Wordsworth, Peter Orr / William Squire - The Prelude (Excerpts) download mp3 album
Read By – William Squire. B3. Book X, 1805 Version, Lines 869-930. Read By – William Squire. B4. Book XI, 1805 Version, Lines 258-389. 3rd record in the English Poets "Wordsworth" series. 1965, later repress - oval logo on ungrooved label, release year taken from printing date on original inner sleeve.
william wordsworth poetry prelude. The Argo recording from 1965 of selections from The Prelude, with readings by William Squire and Peter Orr, two mainstays of the Marlowe Dramatic Society at Oxford.
LONDON: BRADBURY AND EVANS, PRINTERS, WHITEFRIARS. The following Poem was commenced in the beginning of the year 1799, and completed in the summer of 1805. The design and occasion of the work are described by the Author in his Preface to the Excursion, first published in 1814, where he thus speaks:-.
The Prelude or, Growth of a Poet's Mind; An Autobiographical Poem is an autobiographical poem in blank verse by the English poet William Wordsworth. Intended as the introduction to the more philosophical poem The Recluse, which Wordsworth never finished, The Prelude is an extremely personal work and reveals many details of Wordsworth's life. Wordsworth began The Prelude in 1798, at the age of 28, and continued to work on it throughout his life.
The Prelude, an autobiographic epic poem in 14 sections, is said to be one of the greatest works of English literature. The first version was written in 1798 but Wordsworth continued to refine it throughout his life. It was published three months after his death in 1850. Though epics are usually about heroic deeds and events, The Prelude portrays an internal journey, in this extract the story of Wordsworth’s spiritual growth, and how he comes to terms with his place in nature and the world. He explores memories of important events in his life and his travels
William Wordsworth’s The Prelude is an autobiographical poem that chronicles the poet’s life from early childhood onward. Written in blank verse, the poem was never completely finished during Wordsworth's lifetime and spans fourteen books. To summarize the content of the volume is to recount Wordsworth’s biography mixed with existential rumination on his identity as a poet. Book 1 begins with a discussion of life in the country in Wordsworth’s childhood, told through four memories that occurred in each of the four seasons.
William Wordsworth (7 April 1770 – 23 April 1850) was a major English Romantic poet who, with Samuel Taylor Coleridge, helped to launch the Romantic Age in English literature with their joint publication Lyrical Ballads (1798). Wordsworth's magnum opus is generally considered to be The Prelude, a l poem of his early years that he revised and expanded a number of times.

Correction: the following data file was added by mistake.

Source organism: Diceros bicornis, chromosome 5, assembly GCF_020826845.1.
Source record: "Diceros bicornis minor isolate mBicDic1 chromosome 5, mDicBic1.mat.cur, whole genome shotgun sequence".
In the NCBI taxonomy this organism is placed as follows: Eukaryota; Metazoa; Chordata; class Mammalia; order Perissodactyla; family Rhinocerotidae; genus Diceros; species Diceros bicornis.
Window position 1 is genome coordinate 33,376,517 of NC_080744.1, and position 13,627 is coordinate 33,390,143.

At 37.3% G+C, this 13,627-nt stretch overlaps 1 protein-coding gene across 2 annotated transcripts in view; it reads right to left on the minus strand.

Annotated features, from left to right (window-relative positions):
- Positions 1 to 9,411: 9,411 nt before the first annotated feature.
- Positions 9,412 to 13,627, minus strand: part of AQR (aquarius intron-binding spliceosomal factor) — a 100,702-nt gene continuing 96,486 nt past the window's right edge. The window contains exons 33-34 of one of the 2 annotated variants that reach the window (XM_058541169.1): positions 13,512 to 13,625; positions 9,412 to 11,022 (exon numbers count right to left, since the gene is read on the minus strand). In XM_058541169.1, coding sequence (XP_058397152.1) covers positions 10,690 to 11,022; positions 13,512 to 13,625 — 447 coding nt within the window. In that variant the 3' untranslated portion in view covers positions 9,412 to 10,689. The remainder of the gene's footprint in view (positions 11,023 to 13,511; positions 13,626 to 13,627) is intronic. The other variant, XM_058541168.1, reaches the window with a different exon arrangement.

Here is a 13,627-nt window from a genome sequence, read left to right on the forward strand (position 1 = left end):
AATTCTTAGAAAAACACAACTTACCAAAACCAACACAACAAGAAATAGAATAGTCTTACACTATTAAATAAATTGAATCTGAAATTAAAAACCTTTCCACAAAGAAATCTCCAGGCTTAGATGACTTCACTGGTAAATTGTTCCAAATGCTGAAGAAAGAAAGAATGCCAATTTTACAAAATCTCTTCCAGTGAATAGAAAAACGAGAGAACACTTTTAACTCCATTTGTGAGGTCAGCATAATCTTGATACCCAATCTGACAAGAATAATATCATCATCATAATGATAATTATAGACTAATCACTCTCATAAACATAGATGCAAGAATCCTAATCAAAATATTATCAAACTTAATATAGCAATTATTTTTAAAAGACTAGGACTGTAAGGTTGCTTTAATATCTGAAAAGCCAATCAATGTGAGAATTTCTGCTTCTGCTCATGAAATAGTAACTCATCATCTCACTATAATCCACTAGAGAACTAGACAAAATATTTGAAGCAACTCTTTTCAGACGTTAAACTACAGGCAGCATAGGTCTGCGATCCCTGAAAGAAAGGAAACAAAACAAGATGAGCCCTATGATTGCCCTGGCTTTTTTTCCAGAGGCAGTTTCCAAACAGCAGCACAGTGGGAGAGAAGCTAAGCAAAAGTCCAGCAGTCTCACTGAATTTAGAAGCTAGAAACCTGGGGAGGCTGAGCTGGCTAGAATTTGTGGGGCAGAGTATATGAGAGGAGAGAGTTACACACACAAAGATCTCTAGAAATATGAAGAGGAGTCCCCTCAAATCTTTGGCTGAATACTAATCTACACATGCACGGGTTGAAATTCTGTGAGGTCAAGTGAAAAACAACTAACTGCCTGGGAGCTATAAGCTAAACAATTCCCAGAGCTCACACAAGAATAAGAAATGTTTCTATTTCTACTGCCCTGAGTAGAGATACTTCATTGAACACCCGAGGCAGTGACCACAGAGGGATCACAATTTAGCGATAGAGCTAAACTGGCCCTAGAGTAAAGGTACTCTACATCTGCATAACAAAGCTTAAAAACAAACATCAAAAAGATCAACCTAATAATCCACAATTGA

Even as a river,-partly (it might seem) Yielding to old remembrances, and swayed In part by fear to shape a way direct, That would engulph him soon in the ravenous sea- Turns, and will measure back his course, far back, Seeking the very regions which he crossed In his first outset; so have we, my Friend! Turned and returned with intricate delay. So might-and with that prelude did begin The record; and, in faithful verse, was given The doleful sequel.
In the extract of 'The Prelude', Wordsworth presents two contrasting ideas about nature to allow the reader to decide what nature means on a personal level. The context of this extract from The Prelude also provides insight into the speaker and the author. Wordsworth’s prelude explores his childhood thoughts and the ways in which he has changed and grown over time. This portion begins with the speaker as a boy and explores his feelings of peace with nature. Then, an event occurs which changes the speaker’s feelings toward the world. This represents the boy coming to an age of understanding the dangers of the world. The Prelude (Extract) Analysis.
|A1||–Peter Orr||Book I; Lines 301-463, 544-596|
|A2||–Peter Orr||Book II; Lines 284-322|
|A3||–Peter Orr||Book III; Lines 1-63|
|A4||–Peter Orr||Book VI; Lines 66-94|
|A5||–William Squire||Book VI; Lines 488-572|
|A6||–William Squire||Book VII; Lines 592-622|
|B1||–William Squire||Book X; Lines 38-82, 202-275, 356-381|
|B2||–William Squire||Book XI; Lines 74-144|
|B3||–William Squire||Book X; Lines 869-930|
|B4||–Peter Orr||Book XI; Lines 258-389|
- Mastered At – Decca Studios
- Directed By – George Rylands
- Mastered By – K
- Read By – Peter Orr (tracks: A1 to A4, B4), William Squire (tracks: A5 to B3)
- Written-By – William Wordsworth
NotesThe English Poets - A Major Recording Enterprise
From Chaucer to Yeats.
WILLIAM WORDSWORTH (3rd Record).
Recorded in association with the British Council and Oxford University press.
Barcode and Other Identifiers
- Matrix / Runout (Runout side 1): ARG-2653-2K
- Matrix / Runout (Runout side 2): ARG-2654-2K
|PLP 1038||Wordsworth*, Peter Orr, William Squire||Wordsworth*, Peter Orr, William Squire - The Prelude - Excerpts (LP, Mono, RP)||Argo||PLP 1038||UK||1970|